Everything you need to know about Office 2010

Computerworld reviewer does a deep dive on the Microsoft suite

Preston Gralla at our sister publication Computerworld has put together what I believe is the most thorough review yet of what's in the coming Office 2010 suite from Microsoft. In it, he gets deep under the hood of the productivity software and has particularly high praise for the Outlook e-mail program.

"If you need only one reason to buy Office 2010, it's to get the latest version of Outlook," writes Gralla, who was given access to the release-to-manufacturing version of Office 2010. "The more I use it, the more I realize this is the Outlook I've been waiting for."

Outlook makes the best effort so far of dealing with e-mail overload, the glut of messages in inboxes and the complicated trail of messages on the same subject, he writes. One feature, Conversation View, simplifies the task of following an e-mail thread. It puts a small triangle next to every e-mail that has more than one message in a thread. By clicking the triangle, you can see a chronological list of every message in the thread, allowing you to click on any one message to open it.

Outlook is not perfect, however, Gralla continues, in that clicking that triangle first only displays messages you've received; you have to click it again to also see messages you've sent. Also, it groups messages by subject line even though they may be unrelated. He gives an example of e-mails he sends to different people all with the subject line "Long time, no speak" that end up all lumped together. But Outlook also does a good job of aggregating messages from social networking sites like Facebook and Twitter into its display.

Also of note in Office 2010 is the new and improved Ribbon in Microsoft Word. I found the Ribbon in Word in Office 2007 inordinately complex at first, with its series of tabs organizing different features and functions replacing the various pulldown menus of earlier versions. It took me several days just to find "Save As." It turned out that what I thought was just an Office logo in the upper left-hand corner of the application is in fact a functional button that gives you your "Save As" options. Gralla mentions that Microsoft recognized that was confusing and has replaced the Office logo with a File button that should be easier to recognize. Also, the Ribbon is migrating to all applications in Office, including Excel, OneNote, Outlook and SharePoint.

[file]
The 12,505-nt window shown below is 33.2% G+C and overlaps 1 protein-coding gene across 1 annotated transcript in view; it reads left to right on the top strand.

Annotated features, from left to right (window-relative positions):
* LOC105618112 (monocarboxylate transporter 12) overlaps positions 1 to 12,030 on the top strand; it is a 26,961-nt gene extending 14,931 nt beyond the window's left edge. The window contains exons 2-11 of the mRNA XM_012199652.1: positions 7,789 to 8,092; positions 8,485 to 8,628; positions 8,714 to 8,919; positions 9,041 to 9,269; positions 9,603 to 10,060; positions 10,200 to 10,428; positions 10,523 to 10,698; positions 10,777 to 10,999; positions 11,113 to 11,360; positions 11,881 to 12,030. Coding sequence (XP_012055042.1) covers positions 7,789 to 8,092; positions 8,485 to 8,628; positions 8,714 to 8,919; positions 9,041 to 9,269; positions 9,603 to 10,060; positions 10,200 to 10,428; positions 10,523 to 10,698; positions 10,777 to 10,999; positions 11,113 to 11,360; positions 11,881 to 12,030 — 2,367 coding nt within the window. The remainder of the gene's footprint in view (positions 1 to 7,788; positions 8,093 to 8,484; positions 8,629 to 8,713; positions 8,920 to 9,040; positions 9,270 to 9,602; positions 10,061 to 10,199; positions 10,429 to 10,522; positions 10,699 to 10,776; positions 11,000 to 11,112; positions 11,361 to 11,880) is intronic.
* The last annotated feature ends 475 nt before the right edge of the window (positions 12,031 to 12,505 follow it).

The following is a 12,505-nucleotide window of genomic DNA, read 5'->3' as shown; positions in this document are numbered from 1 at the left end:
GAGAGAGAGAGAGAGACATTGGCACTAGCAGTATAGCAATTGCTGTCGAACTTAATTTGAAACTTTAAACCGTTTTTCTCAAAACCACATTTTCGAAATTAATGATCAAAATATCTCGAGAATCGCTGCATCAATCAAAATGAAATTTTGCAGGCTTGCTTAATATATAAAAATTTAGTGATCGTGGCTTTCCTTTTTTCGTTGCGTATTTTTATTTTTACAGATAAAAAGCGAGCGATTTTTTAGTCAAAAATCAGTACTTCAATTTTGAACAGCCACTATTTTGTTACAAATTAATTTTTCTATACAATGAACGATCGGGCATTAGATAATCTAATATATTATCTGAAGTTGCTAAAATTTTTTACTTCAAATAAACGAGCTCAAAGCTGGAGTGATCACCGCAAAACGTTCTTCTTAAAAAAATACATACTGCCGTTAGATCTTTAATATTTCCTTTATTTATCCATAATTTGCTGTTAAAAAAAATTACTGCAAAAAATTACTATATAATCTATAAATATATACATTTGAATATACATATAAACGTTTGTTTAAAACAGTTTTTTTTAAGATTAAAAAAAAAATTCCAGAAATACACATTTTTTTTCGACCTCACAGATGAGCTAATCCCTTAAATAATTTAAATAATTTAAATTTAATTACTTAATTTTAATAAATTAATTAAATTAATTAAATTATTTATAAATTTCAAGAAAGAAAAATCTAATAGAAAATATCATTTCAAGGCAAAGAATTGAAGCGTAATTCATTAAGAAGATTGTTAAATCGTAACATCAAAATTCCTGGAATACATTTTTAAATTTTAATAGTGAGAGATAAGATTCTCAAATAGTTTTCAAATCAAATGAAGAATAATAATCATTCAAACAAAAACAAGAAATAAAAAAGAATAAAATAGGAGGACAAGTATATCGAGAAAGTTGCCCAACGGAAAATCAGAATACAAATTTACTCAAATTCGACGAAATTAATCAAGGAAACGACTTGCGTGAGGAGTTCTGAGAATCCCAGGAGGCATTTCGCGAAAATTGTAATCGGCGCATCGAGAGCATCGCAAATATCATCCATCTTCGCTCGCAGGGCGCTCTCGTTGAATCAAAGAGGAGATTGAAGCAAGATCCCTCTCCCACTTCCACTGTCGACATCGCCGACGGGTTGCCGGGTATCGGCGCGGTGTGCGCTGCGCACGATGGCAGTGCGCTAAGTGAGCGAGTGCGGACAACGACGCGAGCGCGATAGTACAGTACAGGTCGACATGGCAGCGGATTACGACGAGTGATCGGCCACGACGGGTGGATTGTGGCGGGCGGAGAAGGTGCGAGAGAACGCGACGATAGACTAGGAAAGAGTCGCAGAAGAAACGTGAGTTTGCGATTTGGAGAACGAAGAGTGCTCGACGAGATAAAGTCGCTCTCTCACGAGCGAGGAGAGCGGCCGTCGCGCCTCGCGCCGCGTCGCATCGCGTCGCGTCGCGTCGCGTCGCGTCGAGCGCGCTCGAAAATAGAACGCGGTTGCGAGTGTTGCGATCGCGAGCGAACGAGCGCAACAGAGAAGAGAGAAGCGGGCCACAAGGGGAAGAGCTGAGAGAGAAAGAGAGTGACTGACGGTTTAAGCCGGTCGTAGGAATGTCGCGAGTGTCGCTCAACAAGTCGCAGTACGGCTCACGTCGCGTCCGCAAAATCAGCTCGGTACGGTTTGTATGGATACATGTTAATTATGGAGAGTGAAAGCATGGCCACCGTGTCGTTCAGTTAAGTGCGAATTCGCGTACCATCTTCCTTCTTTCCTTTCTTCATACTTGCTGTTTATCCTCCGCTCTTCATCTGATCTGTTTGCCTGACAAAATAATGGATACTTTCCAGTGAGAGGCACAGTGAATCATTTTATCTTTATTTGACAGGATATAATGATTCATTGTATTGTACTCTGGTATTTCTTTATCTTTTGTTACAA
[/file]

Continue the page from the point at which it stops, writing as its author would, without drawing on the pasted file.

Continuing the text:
Gralla also takes you through the 2010 versions of Excel, PowerPoint and Word. Office 2010 goes on sale to business users May 12 and to consumers some time in June.

I noted in a previous post that Office 2010 will be available for either on-premise or SaaS deployment.

If you are unsure of whether to take the plunge and buy Office 2010 for your business, check out Preston Gralla's review to get a better understanding of what it offers. And if you've already got your hands on Office 2010, let me know what your impressions of it are.

Join the Network World communities on Facebook and LinkedIn to comment on topics that are top of mind.
Take IDG’s 2020 IT Salary Survey: You’ll provide important data and have a chance to win $500.